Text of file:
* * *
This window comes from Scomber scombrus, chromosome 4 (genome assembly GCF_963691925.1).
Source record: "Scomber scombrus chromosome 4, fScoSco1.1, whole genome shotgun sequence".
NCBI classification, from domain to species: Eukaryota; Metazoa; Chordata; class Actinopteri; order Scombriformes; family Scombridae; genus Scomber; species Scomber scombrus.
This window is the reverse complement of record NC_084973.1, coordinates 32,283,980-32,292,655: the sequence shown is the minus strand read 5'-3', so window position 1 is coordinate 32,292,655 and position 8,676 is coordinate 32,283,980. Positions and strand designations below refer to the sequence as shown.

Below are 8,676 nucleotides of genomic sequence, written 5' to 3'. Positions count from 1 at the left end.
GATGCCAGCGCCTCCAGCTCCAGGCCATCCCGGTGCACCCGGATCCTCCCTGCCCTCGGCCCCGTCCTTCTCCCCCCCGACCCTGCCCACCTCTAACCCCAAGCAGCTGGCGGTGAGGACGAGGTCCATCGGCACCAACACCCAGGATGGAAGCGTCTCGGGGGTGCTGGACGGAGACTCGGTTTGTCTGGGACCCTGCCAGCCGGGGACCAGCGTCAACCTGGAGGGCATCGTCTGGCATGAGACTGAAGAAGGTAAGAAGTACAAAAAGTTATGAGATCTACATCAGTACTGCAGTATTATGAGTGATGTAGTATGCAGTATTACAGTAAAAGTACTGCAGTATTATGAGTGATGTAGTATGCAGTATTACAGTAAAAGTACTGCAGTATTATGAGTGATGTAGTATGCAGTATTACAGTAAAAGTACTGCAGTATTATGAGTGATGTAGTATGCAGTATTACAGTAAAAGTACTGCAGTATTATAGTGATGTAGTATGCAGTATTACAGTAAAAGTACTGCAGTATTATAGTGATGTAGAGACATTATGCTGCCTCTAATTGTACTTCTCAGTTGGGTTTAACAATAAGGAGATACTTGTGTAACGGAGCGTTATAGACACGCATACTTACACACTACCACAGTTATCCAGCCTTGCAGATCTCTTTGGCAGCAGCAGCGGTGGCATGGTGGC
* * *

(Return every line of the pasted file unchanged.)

This window comes from Scomber scombrus, chromosome 4 (genome assembly GCF_963691925.1).
Source record: "Scomber scombrus chromosome 4, fScoSco1.1, whole genome shotgun sequence".
NCBI classification, from domain to species: Eukaryota; Metazoa; Chordata; class Actinopteri; order Scombriformes; family Scombridae; genus Scomber; species Scomber scombrus.
This window is the reverse complement of record NC_084973.1, coordinates 32,283,980-32,292,655: the sequence shown is the minus strand read 5'-3', so window position 1 is coordinate 32,292,655 and position 8,676 is coordinate 32,283,980. Positions and strand designations below refer to the sequence as shown.

Below are 8,676 nucleotides of genomic sequence, written 5' to 3'. Positions count from 1 at the left end.
GATGCCAGCGCCTCCAGCTCCAGGCCATCCCGGTGCACCCGGATCCTCCCTGCCCTCGGCCCCGTCCTTCTCCCCCCCGACCCTGCCCACCTCTAACCCCAAGCAGCTGGCGGTGAGGACGAGGTCCATCGGCACCAACACCCAGGATGGAAGCGTCTCGGGGGTGCTGGACGGAGACTCGGTTTGTCTGGGACCCTGCCAGCCGGGGACCAGCGTCAACCTGGAGGGCATCGTCTGGCATGAGACTGAAGAAGGTAAGAAGTACAAAAAGTTATGAGATCTACATCAGTACTGCAGTATTATGAGTGATGTAGTATGCAGTATTACAGTAAAAGTACTGCAGTATTATGAGTGATGTAGTATGCAGTATTACAGTAAAAGTACTGCAGTATTATGAGTGATGTAGTATGCAGTATTACAGTAAAAGTACTGCAGTATTATGAGTGATGTAGTATGCAGTATTACAGTAAAAGTACTGCAGTATTATAGTGATGTAGTATGCAGTATTACAGTAAAAGTACTGCAGTATTATAGTGATGTAGAGACATTATGCTGCCTCTAATTGTACTTCTCAGTTGGGTTTAACAATAAGGAGATACTTGTGTAACGGAGCGTTATAGACACGCATACTTACACACTACCACAGTTATCCAGCCTTGCAGATCTCTTTGGCAGCAGCAGCGGTGGCATGGTGGC